In 1975, I was 15 years old. Frankly, I fluctuated between nerd and punk on a regular basis – a kid without many bearings. I attended church pretty regularly (the fundamentalist Southern Baptist Church that my mother’s family had been a part of for years) but I was already beginning to know that somehow I didn’t fit there. In the desire to “fit in” that overcomes all young men in their teens, I also found myself drifting in directions of rebellion that could easily put me on a path toward heartache.
And then I met Jack.
Jack Jagoditsch was the area director of the Nashville Young Life ministry, and the adult leader of the Young Life club at Hillwood High School. Back then, Jack was a man with dark hair who lived in the neighborhood and who braved the school cafeteria regularly to invite kids to come to these Young Life clubs in people’s houses. “It’s a Christian thing,” my friends told me, “but it’s not like any church you’ve ever been too.” I don’t remember exactly when I received the invitation to attend, but I went, not knowing what to expect. I don’t think I missed a Young Life club during my high school years after that first visit.
Certainly Young Life as an organization was important in making me who I am today, but I think it was Jack who led me down the road toward a deeper discipleship. Of course Jack modeled discipleship in his own life as he gave countless hours to being involved in the lives of kids. Jack had a family of his own, but his calling to minister to the kids at Hillwood was so strong that it was clear that he was sacrificing some of his family time to be involved with his other family – his Young Life family. Jack modeled a Christianity that was robust and energetic, a contrast to the limp handshake faith of my church’s pastor. His faith was about life abundantly . . . and he lived it to the fullest. Jack was the person who first took me canoeing (he was a dedicated white water fan) and imparted to me a love of traveling down a rushing stream. He wasn’t hesitant to have fun, but when it was time to focus on the serious stuff of faith, he got right to it.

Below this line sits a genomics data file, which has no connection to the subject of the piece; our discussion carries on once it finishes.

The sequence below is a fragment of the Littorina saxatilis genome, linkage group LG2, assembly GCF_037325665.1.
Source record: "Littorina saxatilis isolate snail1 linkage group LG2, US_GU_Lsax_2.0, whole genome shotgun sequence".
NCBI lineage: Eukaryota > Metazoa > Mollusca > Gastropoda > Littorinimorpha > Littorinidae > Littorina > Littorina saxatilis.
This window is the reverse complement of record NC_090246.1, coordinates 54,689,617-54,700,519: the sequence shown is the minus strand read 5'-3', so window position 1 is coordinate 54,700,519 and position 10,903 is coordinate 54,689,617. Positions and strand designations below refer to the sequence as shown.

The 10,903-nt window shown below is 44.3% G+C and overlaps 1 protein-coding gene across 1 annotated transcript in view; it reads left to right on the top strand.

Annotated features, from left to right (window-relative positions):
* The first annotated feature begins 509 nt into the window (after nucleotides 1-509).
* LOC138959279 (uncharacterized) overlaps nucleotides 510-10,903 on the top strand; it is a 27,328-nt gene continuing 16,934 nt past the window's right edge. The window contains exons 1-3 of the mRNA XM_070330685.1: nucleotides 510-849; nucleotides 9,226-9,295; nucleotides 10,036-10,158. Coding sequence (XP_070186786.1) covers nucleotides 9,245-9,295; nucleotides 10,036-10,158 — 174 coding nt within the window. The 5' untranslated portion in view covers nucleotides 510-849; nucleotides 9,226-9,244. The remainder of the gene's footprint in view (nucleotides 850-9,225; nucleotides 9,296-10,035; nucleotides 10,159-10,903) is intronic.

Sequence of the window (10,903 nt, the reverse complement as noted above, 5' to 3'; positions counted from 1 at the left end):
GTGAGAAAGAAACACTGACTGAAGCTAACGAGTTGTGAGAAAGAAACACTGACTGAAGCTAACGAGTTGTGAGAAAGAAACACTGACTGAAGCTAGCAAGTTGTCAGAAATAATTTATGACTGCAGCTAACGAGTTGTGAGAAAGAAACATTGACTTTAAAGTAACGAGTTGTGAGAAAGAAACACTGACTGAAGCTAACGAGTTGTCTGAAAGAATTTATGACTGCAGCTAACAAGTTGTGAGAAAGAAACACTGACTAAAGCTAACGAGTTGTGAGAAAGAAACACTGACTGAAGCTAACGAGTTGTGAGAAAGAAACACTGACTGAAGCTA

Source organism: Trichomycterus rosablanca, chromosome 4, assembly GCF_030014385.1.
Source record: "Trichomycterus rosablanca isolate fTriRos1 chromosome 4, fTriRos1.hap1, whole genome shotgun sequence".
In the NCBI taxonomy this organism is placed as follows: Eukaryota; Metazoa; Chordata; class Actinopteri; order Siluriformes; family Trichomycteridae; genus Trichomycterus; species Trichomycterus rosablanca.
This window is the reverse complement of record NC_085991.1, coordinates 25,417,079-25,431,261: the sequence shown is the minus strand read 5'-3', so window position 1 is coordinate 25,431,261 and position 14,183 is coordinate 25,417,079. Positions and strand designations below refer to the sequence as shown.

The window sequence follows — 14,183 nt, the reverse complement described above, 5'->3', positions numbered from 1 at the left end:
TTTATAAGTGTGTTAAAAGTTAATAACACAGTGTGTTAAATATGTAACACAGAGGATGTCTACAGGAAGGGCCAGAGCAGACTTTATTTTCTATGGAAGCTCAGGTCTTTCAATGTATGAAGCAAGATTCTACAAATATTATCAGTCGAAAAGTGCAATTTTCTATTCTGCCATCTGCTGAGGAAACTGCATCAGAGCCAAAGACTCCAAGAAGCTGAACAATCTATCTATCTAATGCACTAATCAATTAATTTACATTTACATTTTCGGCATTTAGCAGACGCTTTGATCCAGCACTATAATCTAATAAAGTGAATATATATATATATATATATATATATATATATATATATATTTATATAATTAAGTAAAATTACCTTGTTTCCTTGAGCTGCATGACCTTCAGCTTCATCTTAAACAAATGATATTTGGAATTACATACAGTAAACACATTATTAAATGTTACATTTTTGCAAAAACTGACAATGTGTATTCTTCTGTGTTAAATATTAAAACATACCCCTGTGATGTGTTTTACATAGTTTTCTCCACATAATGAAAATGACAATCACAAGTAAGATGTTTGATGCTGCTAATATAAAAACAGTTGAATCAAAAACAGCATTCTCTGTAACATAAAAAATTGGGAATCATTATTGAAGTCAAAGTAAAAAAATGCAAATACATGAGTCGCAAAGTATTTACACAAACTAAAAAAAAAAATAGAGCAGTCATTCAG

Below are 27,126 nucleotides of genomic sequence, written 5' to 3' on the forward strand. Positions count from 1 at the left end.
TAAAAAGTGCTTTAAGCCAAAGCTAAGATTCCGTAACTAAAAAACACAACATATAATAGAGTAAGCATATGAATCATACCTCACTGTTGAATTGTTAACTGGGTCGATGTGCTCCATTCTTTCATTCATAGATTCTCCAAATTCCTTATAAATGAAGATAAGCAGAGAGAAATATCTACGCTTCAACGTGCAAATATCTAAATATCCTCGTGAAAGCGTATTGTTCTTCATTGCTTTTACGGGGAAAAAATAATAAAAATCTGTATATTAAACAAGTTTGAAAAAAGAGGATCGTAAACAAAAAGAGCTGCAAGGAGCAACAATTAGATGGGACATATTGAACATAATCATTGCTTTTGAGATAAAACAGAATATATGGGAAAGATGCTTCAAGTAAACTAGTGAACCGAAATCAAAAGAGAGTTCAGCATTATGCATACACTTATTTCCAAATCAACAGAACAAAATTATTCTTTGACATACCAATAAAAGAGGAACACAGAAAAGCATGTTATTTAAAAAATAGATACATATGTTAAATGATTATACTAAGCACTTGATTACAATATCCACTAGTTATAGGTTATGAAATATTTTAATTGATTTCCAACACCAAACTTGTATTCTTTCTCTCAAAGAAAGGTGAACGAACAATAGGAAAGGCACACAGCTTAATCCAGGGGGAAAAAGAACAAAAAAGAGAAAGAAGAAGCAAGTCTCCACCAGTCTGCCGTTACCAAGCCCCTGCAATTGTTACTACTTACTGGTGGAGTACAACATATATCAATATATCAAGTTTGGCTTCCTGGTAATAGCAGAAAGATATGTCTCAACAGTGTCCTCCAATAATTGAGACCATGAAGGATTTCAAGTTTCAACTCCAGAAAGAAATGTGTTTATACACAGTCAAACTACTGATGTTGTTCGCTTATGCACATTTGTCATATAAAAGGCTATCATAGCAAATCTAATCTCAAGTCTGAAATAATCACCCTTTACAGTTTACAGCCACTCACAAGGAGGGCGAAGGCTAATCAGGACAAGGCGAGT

My clearest memory of Jack was at the Judy’s restaurant (a Wendy’s clone that quickly went by the wayside) in our neighborhood. Jack had invited me to dinner, and we spent a couple of hours talking. He asked me about my hopes and dreams, and then listened as a kid who far too often felt unheard shared of his heart. We didn’t come to any life changing solutions, but in a way my simply being heard and loved unconditionally in that moment was a life changing solution. I felt heard. I felt loved. And in receiving that grace from Jack, I experienced first hand the grace of God.
I got word this morning that Jack passed away on Monday following a long battle with cancer. We had not seen each other since high school, with Jack leaving near my senior year to go to seminary and eventually into the pastorate in the PCA. However we had reconnected through e-mail and Facebook, and I watched from afar as he bravely battled a difficult illness. I hope and pray that I can face death with as much faith and confidence as he when my time comes.
Jack Jagoditsch was a mentor in faith, life, and ministry. I would not be who I am today without his influence in my life.
And for his witness to God’s grace in this world, I give God glory as Jack is embraced in the next.